The Politics of Medicine
Shifa international hospital faisalabad is very comfortable the another’s hospitals. In an environment of fee-for-service medicine, private practices strive to optimize their share of the potential market. There is no better example of this than orthopedic practices. It is not uncommon for hospitals to dedicate significant resources to ensuring that the largest practices are loyal to the facility. Some have even built separate orthopedic centers. Another significant specialty is cardiovascular care, where the key players are the referring cardiologists. Many hospitals have invested millions of dollars in their cath labs so that referring cardiologists have state-of-the-art equipment for assessing cardiovascular anomalies.
Although cardiovascular surgeons in the operating room perform the critical aspect of cardiovascular surgery, it is up to the cardiologists to continue to manage their patients in the ICU. While a hospital may employ intensivists to ensure that a full scope of services is available in the ICU, the cardiologists own the post-CABG patient care. This is not always the most efficient and effective way to manage ICU patients, but it is often the one that cardiologists insist on.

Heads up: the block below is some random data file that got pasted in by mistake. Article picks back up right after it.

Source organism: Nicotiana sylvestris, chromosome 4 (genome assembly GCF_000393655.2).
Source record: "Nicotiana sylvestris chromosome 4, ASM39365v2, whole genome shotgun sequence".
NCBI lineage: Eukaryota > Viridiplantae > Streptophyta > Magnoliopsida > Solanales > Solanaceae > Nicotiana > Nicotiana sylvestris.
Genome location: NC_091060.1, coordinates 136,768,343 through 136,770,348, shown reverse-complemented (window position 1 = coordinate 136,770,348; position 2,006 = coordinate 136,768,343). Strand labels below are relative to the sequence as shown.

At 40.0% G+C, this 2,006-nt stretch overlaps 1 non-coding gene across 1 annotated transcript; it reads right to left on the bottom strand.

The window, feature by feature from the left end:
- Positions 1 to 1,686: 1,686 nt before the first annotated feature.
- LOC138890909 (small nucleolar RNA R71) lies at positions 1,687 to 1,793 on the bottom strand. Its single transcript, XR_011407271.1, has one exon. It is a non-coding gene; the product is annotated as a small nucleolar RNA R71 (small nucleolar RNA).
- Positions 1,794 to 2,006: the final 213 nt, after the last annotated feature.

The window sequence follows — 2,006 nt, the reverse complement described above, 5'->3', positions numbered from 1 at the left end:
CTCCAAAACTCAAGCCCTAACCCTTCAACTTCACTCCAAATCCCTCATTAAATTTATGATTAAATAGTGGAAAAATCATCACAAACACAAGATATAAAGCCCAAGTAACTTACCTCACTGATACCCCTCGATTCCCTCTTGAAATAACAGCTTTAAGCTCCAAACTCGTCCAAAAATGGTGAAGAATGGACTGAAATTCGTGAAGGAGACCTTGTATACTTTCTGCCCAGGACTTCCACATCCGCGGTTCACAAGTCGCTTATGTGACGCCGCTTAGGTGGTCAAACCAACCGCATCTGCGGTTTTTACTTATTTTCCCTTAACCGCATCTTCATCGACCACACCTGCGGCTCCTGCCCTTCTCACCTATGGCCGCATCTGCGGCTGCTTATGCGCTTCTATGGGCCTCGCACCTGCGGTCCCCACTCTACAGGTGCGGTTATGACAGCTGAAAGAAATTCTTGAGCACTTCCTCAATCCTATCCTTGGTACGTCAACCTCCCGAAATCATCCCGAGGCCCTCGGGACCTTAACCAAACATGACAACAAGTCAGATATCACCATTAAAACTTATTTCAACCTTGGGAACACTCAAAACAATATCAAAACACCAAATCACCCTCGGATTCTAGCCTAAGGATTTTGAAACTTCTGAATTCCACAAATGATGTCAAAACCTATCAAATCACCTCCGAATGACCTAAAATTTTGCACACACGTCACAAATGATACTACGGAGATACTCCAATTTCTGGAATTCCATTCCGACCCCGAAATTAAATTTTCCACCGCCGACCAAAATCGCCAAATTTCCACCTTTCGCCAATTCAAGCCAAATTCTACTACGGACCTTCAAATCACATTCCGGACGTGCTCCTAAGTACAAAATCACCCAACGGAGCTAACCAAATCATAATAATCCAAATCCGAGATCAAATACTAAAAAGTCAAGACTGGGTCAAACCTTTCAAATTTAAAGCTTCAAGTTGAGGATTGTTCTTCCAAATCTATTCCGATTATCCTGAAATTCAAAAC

The Economics of Intensive Care
Getting paid for Best ICU services in faisalabad is another challenge. Billing for intensive care is not like billing for anesthesia. There are specific critical care codes (99291 and 99292), but their use is very specifically defined. Many patient encounters can only be billed with subsequent hospital visit codes. The difference in payment potential can be significant. Knowing what to document and how to bill care in the ICU can be confusing. Here is the CPT definition of 99291: “The CPT code 99291 (critical care, first hour) is used to report the services of a physician providing full attention to a critically ill or critically injured patient from 30-74 minutes on a given date.”
It should be remembered that not all services performed in the critical care unit equate with critical care.
The Centers for Medicare and Medicaid Services (CMS) clarifies critical care services as follows: